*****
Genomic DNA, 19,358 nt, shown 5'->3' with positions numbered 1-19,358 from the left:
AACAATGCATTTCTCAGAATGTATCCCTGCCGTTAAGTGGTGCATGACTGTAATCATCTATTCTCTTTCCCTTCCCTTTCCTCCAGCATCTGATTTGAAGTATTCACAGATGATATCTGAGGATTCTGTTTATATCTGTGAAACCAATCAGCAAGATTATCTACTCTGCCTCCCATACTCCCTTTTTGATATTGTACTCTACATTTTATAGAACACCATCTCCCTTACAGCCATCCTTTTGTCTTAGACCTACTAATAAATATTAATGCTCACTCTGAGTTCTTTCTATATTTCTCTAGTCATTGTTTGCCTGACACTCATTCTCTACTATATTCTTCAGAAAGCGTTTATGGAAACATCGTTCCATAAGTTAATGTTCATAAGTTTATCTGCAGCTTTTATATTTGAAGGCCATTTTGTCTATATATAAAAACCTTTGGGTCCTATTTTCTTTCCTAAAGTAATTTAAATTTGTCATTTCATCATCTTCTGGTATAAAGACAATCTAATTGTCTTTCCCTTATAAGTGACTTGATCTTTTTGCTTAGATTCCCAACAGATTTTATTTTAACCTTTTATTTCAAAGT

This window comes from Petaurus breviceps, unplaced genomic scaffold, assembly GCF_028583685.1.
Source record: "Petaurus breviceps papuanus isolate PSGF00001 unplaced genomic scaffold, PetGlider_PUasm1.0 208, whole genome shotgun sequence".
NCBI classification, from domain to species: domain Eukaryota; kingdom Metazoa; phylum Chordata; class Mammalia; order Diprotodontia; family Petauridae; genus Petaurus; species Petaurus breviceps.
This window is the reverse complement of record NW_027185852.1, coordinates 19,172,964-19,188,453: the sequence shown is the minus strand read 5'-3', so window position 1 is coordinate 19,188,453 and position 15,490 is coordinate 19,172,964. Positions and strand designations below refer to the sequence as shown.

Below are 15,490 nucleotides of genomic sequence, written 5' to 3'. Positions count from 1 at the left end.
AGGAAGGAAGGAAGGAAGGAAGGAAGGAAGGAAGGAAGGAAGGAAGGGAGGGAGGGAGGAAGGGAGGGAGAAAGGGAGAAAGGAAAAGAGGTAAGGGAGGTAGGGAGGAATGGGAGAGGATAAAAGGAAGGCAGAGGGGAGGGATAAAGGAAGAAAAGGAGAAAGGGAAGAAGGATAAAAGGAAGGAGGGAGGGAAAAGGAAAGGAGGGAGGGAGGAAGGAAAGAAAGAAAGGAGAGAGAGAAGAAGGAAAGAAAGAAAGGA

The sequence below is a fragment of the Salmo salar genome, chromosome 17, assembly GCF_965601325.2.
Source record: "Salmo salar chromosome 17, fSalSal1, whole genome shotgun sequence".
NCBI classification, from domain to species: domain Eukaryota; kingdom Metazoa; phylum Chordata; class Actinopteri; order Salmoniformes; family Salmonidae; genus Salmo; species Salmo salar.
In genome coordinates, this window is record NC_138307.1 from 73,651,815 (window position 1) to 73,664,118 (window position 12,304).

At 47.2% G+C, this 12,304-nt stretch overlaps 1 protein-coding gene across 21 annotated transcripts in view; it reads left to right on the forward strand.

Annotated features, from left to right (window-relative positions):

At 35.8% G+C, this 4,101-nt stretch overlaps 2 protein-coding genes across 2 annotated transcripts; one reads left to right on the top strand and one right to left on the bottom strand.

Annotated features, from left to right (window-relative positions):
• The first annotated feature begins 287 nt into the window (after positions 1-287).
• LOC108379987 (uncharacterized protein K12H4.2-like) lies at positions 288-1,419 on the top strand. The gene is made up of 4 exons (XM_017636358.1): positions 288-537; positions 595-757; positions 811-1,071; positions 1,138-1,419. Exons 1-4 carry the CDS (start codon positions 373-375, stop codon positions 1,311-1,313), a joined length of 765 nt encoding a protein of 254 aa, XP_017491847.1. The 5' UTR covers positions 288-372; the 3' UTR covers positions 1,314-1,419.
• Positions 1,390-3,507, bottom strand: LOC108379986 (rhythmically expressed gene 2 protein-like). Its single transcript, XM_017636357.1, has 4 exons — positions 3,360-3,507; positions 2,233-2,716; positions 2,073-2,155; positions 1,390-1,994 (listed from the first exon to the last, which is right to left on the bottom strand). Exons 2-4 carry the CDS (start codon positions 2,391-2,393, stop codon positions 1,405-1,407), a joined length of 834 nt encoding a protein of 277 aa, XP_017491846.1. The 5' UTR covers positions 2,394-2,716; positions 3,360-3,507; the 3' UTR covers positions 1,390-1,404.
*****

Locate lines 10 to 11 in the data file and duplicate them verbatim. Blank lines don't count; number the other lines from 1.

Source record: "Salmo salar chromosome 17, fSalSal1, whole genome shotgun sequence".
NCBI classification, from domain to species: domain Eukaryota; kingdom Metazoa; phylum Chordata; class Actinopteri; order Salmoniformes; family Salmonidae; genus Salmo; species Salmo salar.